Categories: Expert mode | Neoland-App Dashboard

Published: 19 July 2021
Written by: Marius Siegert

The Sharpe Ratio gives you an overview of how much return you get for the risk that your artificial intelligence (AI) takes. Simply put, you can see whether your returns are due to smart decisions by your AI or too much risk. The higher the Sharpe Ratio, the more return you get for the risk you take. In general, this allows you to compare different investment opportunities, independent of AI in the investment process, and select the appropriate investment based on the best risk-return ratio (Sharpe, 1994).

To calculate the Sharpe Ratio of your AI, the following formula with a few variables is used.

Average daily return of your AI: \( R_{KI} \)

Average daily return of a risk-free product: \( R_{rf} \)

Daily fluctuations of your portfolio: \( σ \)

\[ Sharpe Ratio=\frac{R_{KI}- R_{rf}}σ*√252 \]

In order to calculate the actual return of your portfolio, the return of a theoretically risk-free product is subtracted from the return of your AI in the numerator.

But what is a theoretically risk-free product? In portfolio management, we speak of a risk-free product if it is certain to generate returns in the future. Such a product can be, for example, a government bond or a call money account. However, because these financial products are so safe and are very likely to generate profits, these profits are correspondingly small. This is because there is always a conflict between risk and return on the financial market: high risk also tends to mean higher returns, while low risk tends to mean lower returns.

The actual return of your portfolio is therefore the return of your AI minus the return that you could have achieved with a theoretically risk-free product. To calculate the Sharpe ratio, the actual return is divided by the risk of your portfolio (Bailey, Lopez de Prado, 2012). This is where the term risk-return ratio comes from.

But what is risk now? The risk of a portfolio can also be called volatility and basically describes the standard deviation. This tells you how much the value of your portfolio fluctuates and how far it moves away from the average value. The larger the standard deviation, the more volatile and therefore risky your portfolio is. A Sharpe ratio above 1 is generally considered good, if it is higher than 2 it is very good and a Sharpe ratio above 3 is called excellent.

As an example, the MSCI World is considered on a daily closing price basis in the period from 01.01.2020 - 31.12.2020 and its Sharpe Ratio is calculated in this period.

Figure 1: MSCI World Price Development & Daily Returns, data from Yahoo Finance, own presentation.

First of all, we can see that the daily average return of the MSCI World has a value of 0.070% in the period of one year under consideration. The next step is to look at a risk-free product, e.g. the call money account. There you get 0% interest or return for your deposit at most banks at the moment. Therefore, the actual return is equal to the return of the MSCI World, because if you invest your money risk-free, you can not achieve a return in the current ECB interest rate environment.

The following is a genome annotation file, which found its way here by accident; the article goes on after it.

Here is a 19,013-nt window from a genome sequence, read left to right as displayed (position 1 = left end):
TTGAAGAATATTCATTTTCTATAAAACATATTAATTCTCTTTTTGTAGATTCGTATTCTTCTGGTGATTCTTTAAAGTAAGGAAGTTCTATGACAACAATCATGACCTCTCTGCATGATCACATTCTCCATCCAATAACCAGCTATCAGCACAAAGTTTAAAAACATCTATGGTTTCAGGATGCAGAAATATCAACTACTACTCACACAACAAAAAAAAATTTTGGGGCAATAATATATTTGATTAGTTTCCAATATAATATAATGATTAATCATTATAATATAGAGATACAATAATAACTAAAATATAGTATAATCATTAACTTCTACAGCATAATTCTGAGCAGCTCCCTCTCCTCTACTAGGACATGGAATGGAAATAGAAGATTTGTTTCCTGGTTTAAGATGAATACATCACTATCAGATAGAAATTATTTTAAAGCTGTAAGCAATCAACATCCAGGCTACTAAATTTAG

Finally, for the calculation of the Sharpe ratio, the risk of the MSCI World or, expressed mathematically, the daily standard deviation, i.e. the fluctuation around the mean value, is missing. In the present case, this amounts to 2.064%. Taking into account that the Sharpe Ratio is usually expressed on an annual basis (hence the factor with the square root of 252 trading days per year), this results in the following calculation (Sharpe, 1994, p. 4):

\[ Sharpe Ratio=\frac{0.070\%-0\%}{2.064\%}*√252 = 0.54\]

A Sharpe Ratio of 0.54 and thus > 0 means that historically the return of the MSCI has been higher than the return in a risk-free product. However, the risk to achieve the return was higher than the return achieved. At a Sharpe Ratio > 1, the return outweighs the risk and this is what signals a promising investment.

Compare the Sharp Ratio of the MSCI World with the current Sharpe Ratio of your AI on the Neoland Dashboard to get a first impression and directly compare the two investment options.

Sources:

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2 Comments

  1. Bernd Schneller

    In anbetracht der aktuellen Nullzinspolitik und ersten Negativzinsen auf den Konten wäre es da nicht annehmbar, erste negative Prozentzahlen für das risikofreie Produkt zu verwenden? Gibt es solche Berechnungen überhaupt oder sind diese zulässig?

    Reply
  2. Marius Siegert

    Hallo Bernd,

    da wir das Sharpe Ratio aus Sicht des Privatanlegenden betrachten, richten wir uns bei der Rendite des risikolosen Produktes nach Finanzprodukten, welche auch für Privatanlegende zugänglich sind. Im Moment wird bei kleineren Anlagesummen indirekt über eine Kontoführungsgebühr ein Zins erhoben, welcher, wie Du sagst, ein Negativzins bzw. eine negative Rendite wäre. Im Allgemeinen hält sich dieser allerdings bei den meisten Banken mit geringen Anlagesummen und Service im Rahmen oder fällt noch nicht an. Es gibt ebenfalls Angebote von Banken ein Konto auch für einen gewissen Zeitraum ohne Gebühr zu betreiben (somit entsteht keine negative Rendite). Daher berechnen wir das Sharpe Ratio mit der risikolosen Rendite eines klassischen kleinen Sparkonto, welches 0% Rendite abwirft, aber auch keine Kosten (negative Renditen) verursachen.

    Natürlich lässt sich die Berechnung ebenfalls mit negativen Renditen anstellen. Dies würde dazu führen, dass das Sharpe Ratio höher ausfällt. Diesen Schritt würden wir in Betracht ziehen, wenn wirklich alle risikolosen Finanzprodukte für Privatanlegende mit negativen Renditen behaftet sind.

    Beste Grüße und einen guten Wochenstart,

    Marius

    Reply

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